From Flash to Qt: different tech, same themes

I’m at the Qt Developer Days in Munich, hearing the latest from Nokia on its cross-platform GUI framework. Qt was originally developed by Trolltech, a company acquired by Nokia, and the Qt folk here still call themselves trolls.

So what are the trolls up to? Coming straight from the Adobe MAX conference last week, I’ve been interested to find that many of the themes are the same: mobile, hybrid web/local applications, and even designer/developer workflow.

The obvious difference is that Qt is a C++ framework and most of the developers I’ve spoken to here use Linux and C++, both rare skills at an Adobe event. Still, it seems that may be changing. “Wouldn’t be good if designers and developers could work on the same project?” said Matthias Ettrich,as he introduced QML, a declarative UI language for Qt. Now where have I heard that before?

An interesting feature of QML is that it supports Javascript as well as layout and state definition; in fact, QML definitions are really Javascript expressions. This means you can program entire applications in QML, though you can also use it purely to define the visual part, and code the rest of your application in C++. A QML layout looks like any other Qt widget to your C++ code.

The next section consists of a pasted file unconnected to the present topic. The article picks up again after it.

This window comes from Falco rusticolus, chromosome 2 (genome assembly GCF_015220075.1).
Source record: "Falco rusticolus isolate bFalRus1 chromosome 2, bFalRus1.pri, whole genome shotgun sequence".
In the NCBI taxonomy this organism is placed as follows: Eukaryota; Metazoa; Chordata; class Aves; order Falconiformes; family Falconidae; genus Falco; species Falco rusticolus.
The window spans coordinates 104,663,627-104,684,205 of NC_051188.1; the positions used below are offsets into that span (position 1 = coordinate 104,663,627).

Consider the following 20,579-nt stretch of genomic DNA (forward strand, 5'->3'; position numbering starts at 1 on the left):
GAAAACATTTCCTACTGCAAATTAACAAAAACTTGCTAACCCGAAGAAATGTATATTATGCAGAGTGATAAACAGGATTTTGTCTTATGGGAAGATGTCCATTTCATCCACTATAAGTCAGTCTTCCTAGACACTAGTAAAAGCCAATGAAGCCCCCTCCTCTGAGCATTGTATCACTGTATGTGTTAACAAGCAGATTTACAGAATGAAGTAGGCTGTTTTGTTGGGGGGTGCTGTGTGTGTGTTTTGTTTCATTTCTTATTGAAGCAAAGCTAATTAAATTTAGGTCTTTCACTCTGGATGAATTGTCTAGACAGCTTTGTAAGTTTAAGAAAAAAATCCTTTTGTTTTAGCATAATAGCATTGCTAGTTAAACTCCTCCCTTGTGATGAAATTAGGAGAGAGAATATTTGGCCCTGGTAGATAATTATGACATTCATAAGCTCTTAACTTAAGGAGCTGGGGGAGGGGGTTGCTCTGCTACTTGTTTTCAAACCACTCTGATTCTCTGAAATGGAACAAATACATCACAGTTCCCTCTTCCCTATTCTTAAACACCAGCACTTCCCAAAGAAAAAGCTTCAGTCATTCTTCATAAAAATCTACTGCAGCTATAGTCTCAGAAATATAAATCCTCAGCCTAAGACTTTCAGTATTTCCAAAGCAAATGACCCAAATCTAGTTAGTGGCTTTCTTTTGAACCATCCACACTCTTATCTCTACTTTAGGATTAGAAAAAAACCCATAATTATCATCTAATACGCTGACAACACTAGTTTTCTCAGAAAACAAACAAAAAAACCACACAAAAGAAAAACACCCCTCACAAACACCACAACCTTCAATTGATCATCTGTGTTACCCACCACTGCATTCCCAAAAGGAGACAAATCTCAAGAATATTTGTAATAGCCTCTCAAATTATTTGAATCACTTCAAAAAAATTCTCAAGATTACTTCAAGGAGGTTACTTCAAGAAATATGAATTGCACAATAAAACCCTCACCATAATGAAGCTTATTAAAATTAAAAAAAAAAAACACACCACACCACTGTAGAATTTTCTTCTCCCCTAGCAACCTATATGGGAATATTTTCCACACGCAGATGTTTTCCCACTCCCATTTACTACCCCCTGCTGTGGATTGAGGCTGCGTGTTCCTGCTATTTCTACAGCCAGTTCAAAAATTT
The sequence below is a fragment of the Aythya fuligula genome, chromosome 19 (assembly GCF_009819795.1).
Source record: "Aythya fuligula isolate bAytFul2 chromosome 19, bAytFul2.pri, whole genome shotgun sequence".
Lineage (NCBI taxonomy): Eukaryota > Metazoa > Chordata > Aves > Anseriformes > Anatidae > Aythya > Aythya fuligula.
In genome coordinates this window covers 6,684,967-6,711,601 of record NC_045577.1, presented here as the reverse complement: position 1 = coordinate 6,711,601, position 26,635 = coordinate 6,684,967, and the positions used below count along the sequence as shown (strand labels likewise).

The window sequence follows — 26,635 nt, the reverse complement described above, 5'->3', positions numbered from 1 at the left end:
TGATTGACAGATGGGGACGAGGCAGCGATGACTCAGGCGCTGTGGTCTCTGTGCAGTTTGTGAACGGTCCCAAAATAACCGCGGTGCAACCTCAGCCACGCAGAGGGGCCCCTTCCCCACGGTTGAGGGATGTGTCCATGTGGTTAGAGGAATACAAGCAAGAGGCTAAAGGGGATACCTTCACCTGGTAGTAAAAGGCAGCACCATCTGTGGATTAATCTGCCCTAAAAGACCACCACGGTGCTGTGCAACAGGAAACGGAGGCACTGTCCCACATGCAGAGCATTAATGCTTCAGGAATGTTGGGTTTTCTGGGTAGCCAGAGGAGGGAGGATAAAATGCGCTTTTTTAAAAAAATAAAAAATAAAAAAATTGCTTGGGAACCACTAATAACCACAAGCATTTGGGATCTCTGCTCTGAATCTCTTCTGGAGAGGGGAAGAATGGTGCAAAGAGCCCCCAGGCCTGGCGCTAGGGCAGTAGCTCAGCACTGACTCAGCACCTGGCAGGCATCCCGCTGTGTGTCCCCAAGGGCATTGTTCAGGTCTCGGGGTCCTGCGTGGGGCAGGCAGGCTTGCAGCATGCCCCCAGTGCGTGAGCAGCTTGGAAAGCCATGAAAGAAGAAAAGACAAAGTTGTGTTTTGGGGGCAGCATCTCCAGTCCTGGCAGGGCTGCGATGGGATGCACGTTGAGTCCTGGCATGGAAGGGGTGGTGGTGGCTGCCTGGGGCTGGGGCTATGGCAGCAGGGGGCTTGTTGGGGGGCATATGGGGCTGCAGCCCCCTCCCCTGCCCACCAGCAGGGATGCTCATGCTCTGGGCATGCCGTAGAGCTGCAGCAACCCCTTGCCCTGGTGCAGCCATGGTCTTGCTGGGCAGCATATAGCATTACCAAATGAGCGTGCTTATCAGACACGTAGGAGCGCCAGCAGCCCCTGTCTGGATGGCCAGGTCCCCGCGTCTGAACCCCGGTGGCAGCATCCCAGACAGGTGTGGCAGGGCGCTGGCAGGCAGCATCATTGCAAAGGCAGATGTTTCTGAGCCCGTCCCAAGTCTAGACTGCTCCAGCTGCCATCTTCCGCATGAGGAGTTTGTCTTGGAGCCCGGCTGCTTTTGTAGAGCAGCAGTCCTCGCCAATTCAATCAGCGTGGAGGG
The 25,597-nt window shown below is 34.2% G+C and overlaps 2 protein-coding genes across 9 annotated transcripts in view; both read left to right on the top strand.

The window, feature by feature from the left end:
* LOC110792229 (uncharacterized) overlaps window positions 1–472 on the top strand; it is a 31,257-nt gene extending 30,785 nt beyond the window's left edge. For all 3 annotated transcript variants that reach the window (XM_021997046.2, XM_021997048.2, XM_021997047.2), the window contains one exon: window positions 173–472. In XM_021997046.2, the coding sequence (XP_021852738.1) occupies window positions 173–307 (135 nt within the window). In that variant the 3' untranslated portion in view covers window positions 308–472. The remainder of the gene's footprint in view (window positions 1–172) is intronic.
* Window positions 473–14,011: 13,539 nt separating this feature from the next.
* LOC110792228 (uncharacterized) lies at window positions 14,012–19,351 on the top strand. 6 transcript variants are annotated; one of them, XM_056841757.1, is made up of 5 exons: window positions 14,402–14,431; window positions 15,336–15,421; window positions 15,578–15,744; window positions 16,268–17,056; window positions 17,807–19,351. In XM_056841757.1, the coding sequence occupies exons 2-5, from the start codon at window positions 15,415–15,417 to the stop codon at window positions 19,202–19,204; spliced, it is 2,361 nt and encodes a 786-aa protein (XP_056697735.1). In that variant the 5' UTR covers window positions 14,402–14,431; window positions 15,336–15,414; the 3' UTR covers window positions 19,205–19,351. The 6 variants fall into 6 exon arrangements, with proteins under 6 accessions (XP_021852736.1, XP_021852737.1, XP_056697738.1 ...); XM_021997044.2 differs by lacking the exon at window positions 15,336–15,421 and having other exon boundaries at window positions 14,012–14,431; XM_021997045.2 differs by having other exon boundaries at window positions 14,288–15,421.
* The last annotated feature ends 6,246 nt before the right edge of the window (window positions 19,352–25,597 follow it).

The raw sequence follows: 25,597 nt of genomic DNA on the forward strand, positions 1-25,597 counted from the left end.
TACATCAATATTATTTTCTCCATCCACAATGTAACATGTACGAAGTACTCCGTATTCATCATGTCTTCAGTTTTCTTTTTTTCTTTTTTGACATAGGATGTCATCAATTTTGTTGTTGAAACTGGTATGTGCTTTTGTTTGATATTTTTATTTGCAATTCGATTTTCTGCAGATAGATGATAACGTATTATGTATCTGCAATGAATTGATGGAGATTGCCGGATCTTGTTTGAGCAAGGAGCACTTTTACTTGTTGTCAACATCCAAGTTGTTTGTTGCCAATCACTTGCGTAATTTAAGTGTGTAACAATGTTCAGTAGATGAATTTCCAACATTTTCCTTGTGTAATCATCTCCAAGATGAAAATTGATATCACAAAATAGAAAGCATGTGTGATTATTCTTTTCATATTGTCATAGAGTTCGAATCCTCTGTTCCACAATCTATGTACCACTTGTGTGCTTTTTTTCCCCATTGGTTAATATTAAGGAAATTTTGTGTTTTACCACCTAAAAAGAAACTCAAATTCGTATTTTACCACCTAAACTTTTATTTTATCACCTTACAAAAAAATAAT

But let’s get back to the idea of coding purely in Javascript. Ettrich explained how this would enable designers to add logic and state management to applications, without needing C++ skills. QML projects live in Qt Creator, the same IDE commonly used for C++ Qt applications. This echoes how Adobe presents Flash Catalyst, the new “interaction designer” for the Flash platform. Another parallel is that we saw at MAX how Catalyst can be used to create entire applications, provided that they are simple in nature.

It strikes me that QML has the potential to open up Qt to a much wider developer audience, one that never wants to touch C++. It is also amenable to visual design tools, and for those C++ developers who are not 100% averse to such things it is likely to prove popular.

Related posts:

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  2. Ten big tech trends from 2010
  3. Role of web video in tech communications
  4. Tech-Ed: Don’t start new projects in Delphi or FoxPro
  5. Adobe discontinues Flash Catalyst, clarifies Flex and Flash Builder futures

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